• Water from Hebei quenches Beijing thirst again
  • China Daily 2010-05-26 13:02 anonymous
  • (Low carbon net news) Sluices were lifted up once again on Tuesday in three reservoirs in Beijing's neighboring Hebei province to channel water to the capital through the Beijing-Shijiazhuang section, an emergency part of the South-to-North Water Diversion project, for ensuring the city's water supply.

    It will take about 10 days for 200 million cubic meters of water to flow into Beijing, sources said, adding that the supply would last until November.

    This is the second time water from Hebei has been used as a stopgap for shortages in Beijing since the 307-kilometer-long canal was put into use in Sept 2008. Completion of the entire central is scheduled for 2014.

    The canal supplied up to 435 million cu m of water to Beijing for months in 2008, 65 percent of the total Beijing needed to meet its minimum demand for urban residents in its worst water shortage season.

    Since then, the water it has brought into Beijing amounts to roughly one-third of the city's total everyday water needs. With the borrowed water, Beijing has reduced its exploitation of ground water, which has decreased land subsidence.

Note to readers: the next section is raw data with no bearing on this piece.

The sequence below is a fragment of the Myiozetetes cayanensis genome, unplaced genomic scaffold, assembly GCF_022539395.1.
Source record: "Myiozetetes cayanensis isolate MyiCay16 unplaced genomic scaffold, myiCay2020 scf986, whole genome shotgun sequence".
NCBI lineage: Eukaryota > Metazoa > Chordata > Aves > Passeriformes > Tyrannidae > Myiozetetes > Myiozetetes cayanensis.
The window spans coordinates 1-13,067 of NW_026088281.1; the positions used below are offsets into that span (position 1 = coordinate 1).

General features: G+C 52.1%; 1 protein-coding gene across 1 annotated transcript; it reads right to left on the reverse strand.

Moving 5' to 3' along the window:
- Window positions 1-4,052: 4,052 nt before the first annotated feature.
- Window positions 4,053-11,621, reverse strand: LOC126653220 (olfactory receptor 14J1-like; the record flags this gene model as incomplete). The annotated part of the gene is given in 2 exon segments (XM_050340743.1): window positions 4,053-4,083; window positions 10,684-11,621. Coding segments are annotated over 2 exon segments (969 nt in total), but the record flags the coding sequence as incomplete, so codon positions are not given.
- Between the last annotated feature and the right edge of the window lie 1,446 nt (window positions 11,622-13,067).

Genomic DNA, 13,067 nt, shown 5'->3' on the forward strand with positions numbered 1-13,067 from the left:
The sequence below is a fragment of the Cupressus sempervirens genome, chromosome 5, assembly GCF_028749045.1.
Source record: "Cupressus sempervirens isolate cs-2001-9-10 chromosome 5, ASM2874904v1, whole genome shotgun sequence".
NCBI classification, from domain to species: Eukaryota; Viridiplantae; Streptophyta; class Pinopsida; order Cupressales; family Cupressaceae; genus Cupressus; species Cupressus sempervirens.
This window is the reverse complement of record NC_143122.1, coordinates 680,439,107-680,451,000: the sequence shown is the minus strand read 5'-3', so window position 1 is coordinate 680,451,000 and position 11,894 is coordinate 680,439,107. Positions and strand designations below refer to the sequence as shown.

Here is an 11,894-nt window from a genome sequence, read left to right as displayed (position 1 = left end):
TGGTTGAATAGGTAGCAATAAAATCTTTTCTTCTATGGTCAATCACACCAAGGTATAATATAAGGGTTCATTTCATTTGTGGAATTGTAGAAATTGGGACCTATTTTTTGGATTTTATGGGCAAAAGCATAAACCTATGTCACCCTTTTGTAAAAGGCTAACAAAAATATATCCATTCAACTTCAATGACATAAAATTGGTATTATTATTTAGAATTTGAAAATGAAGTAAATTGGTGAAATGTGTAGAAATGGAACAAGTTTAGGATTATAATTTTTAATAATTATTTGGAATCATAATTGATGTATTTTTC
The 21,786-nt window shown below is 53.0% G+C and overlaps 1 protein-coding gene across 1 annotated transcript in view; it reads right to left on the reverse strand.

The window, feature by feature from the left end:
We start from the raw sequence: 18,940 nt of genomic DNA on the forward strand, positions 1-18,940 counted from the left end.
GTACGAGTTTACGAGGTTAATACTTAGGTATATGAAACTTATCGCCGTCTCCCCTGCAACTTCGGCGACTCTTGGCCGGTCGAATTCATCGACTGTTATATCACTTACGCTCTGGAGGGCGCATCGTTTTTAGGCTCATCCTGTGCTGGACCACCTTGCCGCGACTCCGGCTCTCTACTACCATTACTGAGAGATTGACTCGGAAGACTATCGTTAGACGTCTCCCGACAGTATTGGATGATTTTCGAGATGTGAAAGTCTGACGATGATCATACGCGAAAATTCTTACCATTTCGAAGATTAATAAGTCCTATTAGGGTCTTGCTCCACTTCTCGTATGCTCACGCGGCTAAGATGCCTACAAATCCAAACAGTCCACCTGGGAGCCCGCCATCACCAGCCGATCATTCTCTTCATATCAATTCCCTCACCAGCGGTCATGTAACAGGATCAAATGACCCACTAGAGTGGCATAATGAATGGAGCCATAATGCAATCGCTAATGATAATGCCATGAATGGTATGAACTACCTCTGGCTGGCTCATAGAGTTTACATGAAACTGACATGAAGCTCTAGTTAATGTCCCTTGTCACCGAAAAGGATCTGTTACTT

After years of delay, construction on SNWD is proceeding at full capacity, thanks to an unprecedented investment boom.

    Since then, authorities have been busy with two key factors challenging the project – the 540,000 people to be relocated, including 330,000 of them from Hubei and Henan provinces, and serious industrial wastes around its eastern route.

    To date, more than 23,000 people have been moved along the central route, while construction of 426 pollution-control projects have begun on the eastern route.

    The SNWD project, an effort that will take at least 40 years to complete, was designed to bring water from the water-rich Yangtze River basin to the parched north, along three canals each stretching more than 1,000 km. The diversion will ultimately connect the country's Yangtze, Huaihe, Yellow and Haihe rivers via three water-diversion channels. Construction of the eastern route began in December 2002 and construction of the first phase of the central route began a year later.

    The western route, meant to replenish the Yellow River with water diverted from the upper reaches of the Yangtze River, is still on the drawing board.

    According to SNWD's office, the first phase of the eastern route will begin to provide water in 2013, and the central canal is expected to begin providing water in 2014.